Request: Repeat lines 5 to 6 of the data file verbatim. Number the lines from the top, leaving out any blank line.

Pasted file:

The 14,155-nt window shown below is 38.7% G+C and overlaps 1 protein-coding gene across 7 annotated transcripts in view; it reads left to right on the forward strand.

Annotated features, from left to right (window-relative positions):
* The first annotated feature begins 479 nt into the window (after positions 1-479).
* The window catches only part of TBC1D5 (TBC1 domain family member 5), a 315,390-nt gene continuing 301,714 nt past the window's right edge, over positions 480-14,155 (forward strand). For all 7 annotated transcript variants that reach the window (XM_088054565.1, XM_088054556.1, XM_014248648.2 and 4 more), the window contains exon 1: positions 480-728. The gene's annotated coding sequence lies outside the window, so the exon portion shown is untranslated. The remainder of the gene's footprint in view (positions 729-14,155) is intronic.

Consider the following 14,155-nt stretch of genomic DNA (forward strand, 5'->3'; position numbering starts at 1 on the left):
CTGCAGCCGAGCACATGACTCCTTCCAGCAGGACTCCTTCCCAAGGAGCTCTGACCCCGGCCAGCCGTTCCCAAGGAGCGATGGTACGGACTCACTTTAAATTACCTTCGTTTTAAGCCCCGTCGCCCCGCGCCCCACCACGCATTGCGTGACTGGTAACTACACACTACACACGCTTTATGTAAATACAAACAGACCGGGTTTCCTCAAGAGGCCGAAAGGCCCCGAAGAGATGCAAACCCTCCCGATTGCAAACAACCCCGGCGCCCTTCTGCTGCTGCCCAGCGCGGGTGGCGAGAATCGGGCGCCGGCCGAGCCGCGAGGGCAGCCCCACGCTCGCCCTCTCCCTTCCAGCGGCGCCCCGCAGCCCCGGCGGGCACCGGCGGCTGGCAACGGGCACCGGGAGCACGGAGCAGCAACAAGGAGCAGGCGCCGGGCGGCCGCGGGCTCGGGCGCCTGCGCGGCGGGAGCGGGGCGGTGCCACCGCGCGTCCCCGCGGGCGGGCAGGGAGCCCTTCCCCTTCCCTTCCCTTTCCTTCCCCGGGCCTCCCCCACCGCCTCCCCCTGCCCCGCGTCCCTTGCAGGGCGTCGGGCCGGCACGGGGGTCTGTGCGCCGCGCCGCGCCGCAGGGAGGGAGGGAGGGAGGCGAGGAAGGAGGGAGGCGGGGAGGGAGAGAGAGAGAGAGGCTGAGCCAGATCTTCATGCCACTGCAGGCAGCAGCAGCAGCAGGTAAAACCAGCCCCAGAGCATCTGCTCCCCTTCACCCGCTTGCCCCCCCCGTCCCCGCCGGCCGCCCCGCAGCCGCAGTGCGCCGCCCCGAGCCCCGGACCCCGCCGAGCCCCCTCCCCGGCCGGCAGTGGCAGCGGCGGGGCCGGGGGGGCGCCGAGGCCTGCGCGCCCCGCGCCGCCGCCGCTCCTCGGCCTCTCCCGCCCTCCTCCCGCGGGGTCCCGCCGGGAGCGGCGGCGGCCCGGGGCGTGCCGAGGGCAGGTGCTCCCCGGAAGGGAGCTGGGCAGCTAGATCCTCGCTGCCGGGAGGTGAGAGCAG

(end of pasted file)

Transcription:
Consider the following 14,155-nt stretch of genomic DNA (forward strand, 5'->3'; position numbering starts at 1 on the left):
CTGCAGCCGAGCACATGACTCCTTCCAGCAGGACTCCTTCCCAAGGAGCTCTGACCCCGGCCAGCCGTTCCCAAGGAGCGATGGTACGGACTCACTTTAAATTACCTTCGTTTTAAGCCCCGTCGCCCCGCGCCCCACCACGCATTGCGTGACTGGTAACTACACACTACACACGCTTTATGTAAATACAAACAGACCGGGTTTCCTCAAGAGGCCGAAAGGCCCCGAAGAGATGCAAACCCTCCCGATTGCAAACAACCCCGGCGCCCTTCTGCTGCTGCCCAGCGCGGGTGGCGAGAATCGGGCGCCGGCCGAGCCGCGAGGGCAGCCCCACGCTCGCCCTCTCCCTTCCAGCGGCGCCCCGCAGCCCCGGCGGGCACCGGCGGCTGGCAACGGGCACCGGGAGCACGGAGCAGCAACAAGGAGCAGGCGCCGGGCGGCCGCGGGCTCGGGCGCCTGCGCGGCGGGAGCGGGGCGGTGCCACCGCGCGTCCCCGCGGGCGGGCAGGGAGCCCTTCCCCTTCCCTTCCCTTTCCTTCCCCGGGCCTCCCCCACCGCCTCCCCCTGCCCCGCGTCCCTTGCAGGGCGTCGGGCCGGCACGGGGGTCTGTGCGCCGCGCCGCGCCGCAGGGAGGGAGGGAGGGAGGCGAGGAAGGAGGGAGGCGGGGAGGGAGAGAGAGAGAGAGGCTGAGCCAGATCTTCATGCCACTGCAGGCAGCAGCAGCAGCAGGTAAAACCAGCCCCAGAGCATCTGCTCCCCTTCACCCGCTTGCCCCCCCCGTCCCCGCCGGCCGCCCCGCAGCCGCAGTGCGCCGCCCCGAGCCCCGGACCCCGCCGAGCCCCCTCCCCGGCCGGCAGTGGCAGCGGCGGGGCCGGGGGGGCGCCGAGGCCTGCGCGCCCCGCGCCGCCGCCGCTCCTCGGCCTCTCCCGCCCTCCTCCCGCGGGGTCCCGCCGGGAGCGGCGGCGGCCCGGGGCGTGCCGAGGGCAGGTGCTCCCCGGAAGGGAGCTGGGCAGCTAGATCCTCGCTGCCGGGAGGTGAGAGCAG